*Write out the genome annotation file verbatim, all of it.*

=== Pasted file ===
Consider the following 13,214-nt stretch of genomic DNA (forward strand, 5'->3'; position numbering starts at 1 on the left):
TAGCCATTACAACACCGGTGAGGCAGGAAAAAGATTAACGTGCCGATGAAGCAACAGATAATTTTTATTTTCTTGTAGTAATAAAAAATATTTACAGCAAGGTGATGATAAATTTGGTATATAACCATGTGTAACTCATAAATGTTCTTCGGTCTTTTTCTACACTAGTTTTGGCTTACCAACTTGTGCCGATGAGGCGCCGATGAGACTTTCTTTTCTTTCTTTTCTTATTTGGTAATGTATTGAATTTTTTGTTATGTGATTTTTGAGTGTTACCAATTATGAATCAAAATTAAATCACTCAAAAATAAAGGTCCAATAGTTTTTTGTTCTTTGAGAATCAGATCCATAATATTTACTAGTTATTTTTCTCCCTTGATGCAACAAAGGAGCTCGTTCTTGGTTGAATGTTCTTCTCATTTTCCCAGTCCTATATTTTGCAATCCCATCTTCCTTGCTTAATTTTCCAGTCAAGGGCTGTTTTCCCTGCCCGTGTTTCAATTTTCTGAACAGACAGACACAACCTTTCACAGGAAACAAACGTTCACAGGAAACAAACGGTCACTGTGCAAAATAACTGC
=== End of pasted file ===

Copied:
Consider the following 13,214-nt stretch of genomic DNA (forward strand, 5'->3'; position numbering starts at 1 on the left):
TAGCCATTACAACACCGGTGAGGCAGGAAAAAGATTAACGTGCCGATGAAGCAACAGATAATTTTTATTTTCTTGTAGTAATAAAAAATATTTACAGCAAGGTGATGATAAATTTGGTATATAACCATGTGTAACTCATAAATGTTCTTCGGTCTTTTTCTACACTAGTTTTGGCTTACCAACTTGTGCCGATGAGGCGCCGATGAGACTTTCTTTTCTTTCTTTTCTTATTTGGTAATGTATTGAATTTTTTGTTATGTGATTTTTGAGTGTTACCAATTATGAATCAAAATTAAATCACTCAAAAATAAAGGTCCAATAGTTTTTTGTTCTTTGAGAATCAGATCCATAATATTTACTAGTTATTTTTCTCCCTTGATGCAACAAAGGAGCTCGTTCTTGGTTGAATGTTCTTCTCATTTTCCCAGTCCTATATTTTGCAATCCCATCTTCCTTGCTTAATTTTCCAGTCAAGGGCTGTTTTCCCTGCCCGTGTTTCAATTTTCTGAACAGACAGACACAACCTTTCACAGGAAACAAACGTTCACAGGAAACAAACGGTCACTGTGCAAAATAACTGC